Ossie Davis - Eulogy for Malcolm X, February 27, 1965
Here, at this final hour, in this quiet place, Harlem has come to bid farewell to one of its brightest hopes, extinguished now and gone from us forever. For Harlem is where he worked and where he struggled and fought. His home of homes where his heart was and where his people are. And it is, therefore, most fitting that we meet once again in Harlem to share these last moments with him. For Harlem has ever been gracious to those who loved her, have fought for her and have defended her honor even to the dea th.
It is not in the memory of man that this beleaguered, unfortunate but nonetheless proud community has found a braver, more gallant young champion than this Afro-American who lies before us, unconquered still. I say the word again, as he would want me to: Afro-American. Afro-American Malcolm, who was a master, was most meticulous in his use of words. Nobody knew better than he the power words have over the minds of men. Malcolm had stopped being a ‘Negro’ years ago. It had become too small, too puny, too weak a word for him. Malcolm was bigger than that. Malcolm had become an Afro-American and he wanted so desperately that we, that all his people, would become Afro-Americans, too.
There are those who will consider it their duty, as friends of the Negro people, to tell us to revile him, to flee even, from the presence of his memory, to save ourselves by writing him out of the history of our turbulent times. Many will ask what Harlem finds to honor in this stormy, controversial and bold young captain. And we will smile. Many will say turn away, away from this man, for he is not a man but a demon, a monster, a subverter and an enemy of the black man. And we will smile. They will say that he is of hate, a fanatic, a racist who can only bring evil to the cause for which you struggle! And we will answer and say to them: Did you ever talk to Brother Malcolm? Did you ever touch him, or have him smile at you? Did you ever really listen to him? Did he ever do a mean thing? Was he ever himself associated with violence or any public disturbance? For if you did you would know him. And if you knew him you would know why we must honor him:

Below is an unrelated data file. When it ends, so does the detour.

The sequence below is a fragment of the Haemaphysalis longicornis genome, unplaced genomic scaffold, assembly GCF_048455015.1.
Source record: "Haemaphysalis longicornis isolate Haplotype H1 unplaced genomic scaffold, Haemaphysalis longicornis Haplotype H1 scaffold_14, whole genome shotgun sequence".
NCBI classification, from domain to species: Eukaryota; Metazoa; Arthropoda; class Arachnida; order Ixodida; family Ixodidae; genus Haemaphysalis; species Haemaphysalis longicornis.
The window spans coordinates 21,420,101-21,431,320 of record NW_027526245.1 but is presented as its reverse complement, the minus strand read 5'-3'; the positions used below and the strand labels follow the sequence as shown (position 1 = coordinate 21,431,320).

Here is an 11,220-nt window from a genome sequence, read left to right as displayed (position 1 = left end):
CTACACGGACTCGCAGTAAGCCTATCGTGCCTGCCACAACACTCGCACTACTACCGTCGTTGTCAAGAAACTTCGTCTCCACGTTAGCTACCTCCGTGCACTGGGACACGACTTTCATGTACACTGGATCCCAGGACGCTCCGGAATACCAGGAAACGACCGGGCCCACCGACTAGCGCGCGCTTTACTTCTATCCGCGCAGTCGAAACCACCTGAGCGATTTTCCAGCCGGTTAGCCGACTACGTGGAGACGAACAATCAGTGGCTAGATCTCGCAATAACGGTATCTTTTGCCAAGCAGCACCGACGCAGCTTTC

Malcolm was our manhood, our living, black manhood! This was his meaning to his people. Consigning these mortal remains to earth, the common mother of all, secure in the knowledge that what we place in the ground is no more now a man but a seed which, after the winter of our discontent, will come forth again to meet us. And we will know him then for what he was and is. A prince. Our own black shining prince who didn’t hesitate to die because he loved us so.
Hammer and sickle at a memorial to Czechoslovakian soldiers killed in WWII
Our community has lost another great artist. Louis Reyes Rivera, prolific writer, poet, and activist, has passed.
For those who may not know much of Rivera, he was an influential educator and artist. Steeped in a Pan-African outlook and dedicated to teaching those around him, Louis made numerous literary contributions. Despite earning many accolades, he was always approachable. The winner of many literary awards came to be known as “The People’s Poet” through his embrace of issues of everyday folks. One of his sharpest points of focus was on the connection between African-American and Latino culture.